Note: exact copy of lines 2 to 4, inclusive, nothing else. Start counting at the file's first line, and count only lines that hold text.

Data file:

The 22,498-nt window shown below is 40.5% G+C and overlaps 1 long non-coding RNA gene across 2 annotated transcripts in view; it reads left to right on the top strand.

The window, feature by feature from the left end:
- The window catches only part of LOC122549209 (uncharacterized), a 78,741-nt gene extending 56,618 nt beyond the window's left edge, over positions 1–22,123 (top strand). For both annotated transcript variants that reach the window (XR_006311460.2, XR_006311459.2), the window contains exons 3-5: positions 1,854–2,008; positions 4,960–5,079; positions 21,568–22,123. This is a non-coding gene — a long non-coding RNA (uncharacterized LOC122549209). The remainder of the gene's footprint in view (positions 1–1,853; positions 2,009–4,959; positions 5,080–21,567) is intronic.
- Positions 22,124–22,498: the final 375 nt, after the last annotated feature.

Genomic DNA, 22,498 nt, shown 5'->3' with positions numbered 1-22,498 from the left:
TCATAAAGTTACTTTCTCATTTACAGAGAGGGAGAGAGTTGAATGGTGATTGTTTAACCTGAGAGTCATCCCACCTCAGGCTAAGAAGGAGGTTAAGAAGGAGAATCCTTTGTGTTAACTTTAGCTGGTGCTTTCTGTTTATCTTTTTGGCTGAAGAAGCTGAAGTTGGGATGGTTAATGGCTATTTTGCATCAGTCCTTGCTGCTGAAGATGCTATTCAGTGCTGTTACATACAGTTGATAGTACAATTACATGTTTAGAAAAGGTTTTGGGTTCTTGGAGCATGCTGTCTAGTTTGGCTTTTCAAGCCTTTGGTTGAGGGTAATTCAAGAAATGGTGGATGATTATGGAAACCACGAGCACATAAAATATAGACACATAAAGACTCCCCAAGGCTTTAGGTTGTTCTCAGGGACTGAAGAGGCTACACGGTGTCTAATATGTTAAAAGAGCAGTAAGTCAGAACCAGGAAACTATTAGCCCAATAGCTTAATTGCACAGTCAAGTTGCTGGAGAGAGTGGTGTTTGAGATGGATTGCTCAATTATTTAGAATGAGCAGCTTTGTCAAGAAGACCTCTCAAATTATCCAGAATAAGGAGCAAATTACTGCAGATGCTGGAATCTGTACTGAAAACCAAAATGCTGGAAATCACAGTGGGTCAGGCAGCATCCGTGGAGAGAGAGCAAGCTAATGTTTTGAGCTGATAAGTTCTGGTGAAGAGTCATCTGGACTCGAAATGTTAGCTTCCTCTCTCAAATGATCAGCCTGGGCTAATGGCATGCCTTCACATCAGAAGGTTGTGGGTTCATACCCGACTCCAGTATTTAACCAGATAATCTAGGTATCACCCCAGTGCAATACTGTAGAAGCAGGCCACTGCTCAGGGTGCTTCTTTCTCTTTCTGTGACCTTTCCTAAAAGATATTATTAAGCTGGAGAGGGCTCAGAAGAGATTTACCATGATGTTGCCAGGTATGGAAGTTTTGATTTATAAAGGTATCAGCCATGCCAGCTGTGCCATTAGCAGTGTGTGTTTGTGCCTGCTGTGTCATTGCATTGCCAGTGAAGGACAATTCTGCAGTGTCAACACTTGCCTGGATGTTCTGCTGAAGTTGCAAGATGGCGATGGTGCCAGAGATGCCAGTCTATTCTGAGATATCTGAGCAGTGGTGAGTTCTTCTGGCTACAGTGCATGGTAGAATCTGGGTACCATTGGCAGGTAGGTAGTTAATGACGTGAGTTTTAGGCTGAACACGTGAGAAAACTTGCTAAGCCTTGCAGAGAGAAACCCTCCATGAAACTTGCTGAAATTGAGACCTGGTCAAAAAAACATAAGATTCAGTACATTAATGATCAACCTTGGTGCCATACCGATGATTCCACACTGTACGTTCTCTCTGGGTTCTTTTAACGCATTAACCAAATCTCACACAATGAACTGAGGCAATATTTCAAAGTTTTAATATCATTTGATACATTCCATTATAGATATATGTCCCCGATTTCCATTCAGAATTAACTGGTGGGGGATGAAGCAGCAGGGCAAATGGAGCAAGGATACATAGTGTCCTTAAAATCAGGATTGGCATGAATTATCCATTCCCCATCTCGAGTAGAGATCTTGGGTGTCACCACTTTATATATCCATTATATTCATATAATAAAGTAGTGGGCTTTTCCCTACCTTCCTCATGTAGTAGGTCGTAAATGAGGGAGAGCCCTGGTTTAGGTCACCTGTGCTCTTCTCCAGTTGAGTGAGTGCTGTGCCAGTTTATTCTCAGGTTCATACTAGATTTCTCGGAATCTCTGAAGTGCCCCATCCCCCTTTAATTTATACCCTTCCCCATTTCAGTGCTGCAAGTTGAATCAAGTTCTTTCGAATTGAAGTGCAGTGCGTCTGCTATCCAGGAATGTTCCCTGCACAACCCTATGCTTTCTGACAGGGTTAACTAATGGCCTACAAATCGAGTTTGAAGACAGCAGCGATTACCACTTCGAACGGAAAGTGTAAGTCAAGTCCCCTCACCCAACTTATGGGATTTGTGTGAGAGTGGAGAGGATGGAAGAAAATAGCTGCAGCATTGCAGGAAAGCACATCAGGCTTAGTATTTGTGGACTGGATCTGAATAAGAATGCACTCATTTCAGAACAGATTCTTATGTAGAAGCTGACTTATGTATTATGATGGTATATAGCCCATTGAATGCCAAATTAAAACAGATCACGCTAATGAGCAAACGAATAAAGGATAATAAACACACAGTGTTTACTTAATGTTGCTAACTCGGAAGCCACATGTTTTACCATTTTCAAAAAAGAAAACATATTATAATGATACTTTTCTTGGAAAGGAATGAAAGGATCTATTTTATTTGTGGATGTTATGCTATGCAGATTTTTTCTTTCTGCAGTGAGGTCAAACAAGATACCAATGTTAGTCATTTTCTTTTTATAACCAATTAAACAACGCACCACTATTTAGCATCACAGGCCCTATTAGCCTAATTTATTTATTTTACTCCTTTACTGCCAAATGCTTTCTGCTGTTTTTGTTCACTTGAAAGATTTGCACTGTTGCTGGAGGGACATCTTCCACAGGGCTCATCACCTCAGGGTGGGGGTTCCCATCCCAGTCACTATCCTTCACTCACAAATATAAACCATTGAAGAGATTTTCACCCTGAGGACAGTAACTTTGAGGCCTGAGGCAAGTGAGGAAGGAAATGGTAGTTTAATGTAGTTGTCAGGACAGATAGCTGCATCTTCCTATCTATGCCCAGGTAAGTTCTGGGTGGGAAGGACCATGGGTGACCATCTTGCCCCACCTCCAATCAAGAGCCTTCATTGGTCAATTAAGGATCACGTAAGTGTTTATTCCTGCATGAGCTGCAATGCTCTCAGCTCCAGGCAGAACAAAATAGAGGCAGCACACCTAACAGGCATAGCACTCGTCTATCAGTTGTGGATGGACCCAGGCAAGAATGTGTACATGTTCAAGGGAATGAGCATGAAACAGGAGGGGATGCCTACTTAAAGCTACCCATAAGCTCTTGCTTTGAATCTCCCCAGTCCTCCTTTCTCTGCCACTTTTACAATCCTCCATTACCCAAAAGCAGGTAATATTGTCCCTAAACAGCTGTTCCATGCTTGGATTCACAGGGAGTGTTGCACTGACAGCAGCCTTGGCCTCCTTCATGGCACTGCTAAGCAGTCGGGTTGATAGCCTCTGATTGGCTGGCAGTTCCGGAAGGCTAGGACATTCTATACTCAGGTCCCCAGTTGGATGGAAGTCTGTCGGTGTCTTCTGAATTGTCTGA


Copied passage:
The window, feature by feature from the left end:
- The window catches only part of LOC122549209 (uncharacterized), a 78,741-nt gene extending 56,618 nt beyond the window's left edge, over positions 1–22,123 (top strand). For both annotated transcript variants that reach the window (XR_006311460.2, XR_006311459.2), the window contains exons 3-5: positions 1,854–2,008; positions 4,960–5,079; positions 21,568–22,123. This is a non-coding gene — a long non-coding RNA (uncharacterized LOC122549209). The remainder of the gene's footprint in view (positions 1–1,853; positions 2,009–4,959; positions 5,080–21,567) is intronic.
- Positions 22,124–22,498: the final 375 nt, after the last annotated feature.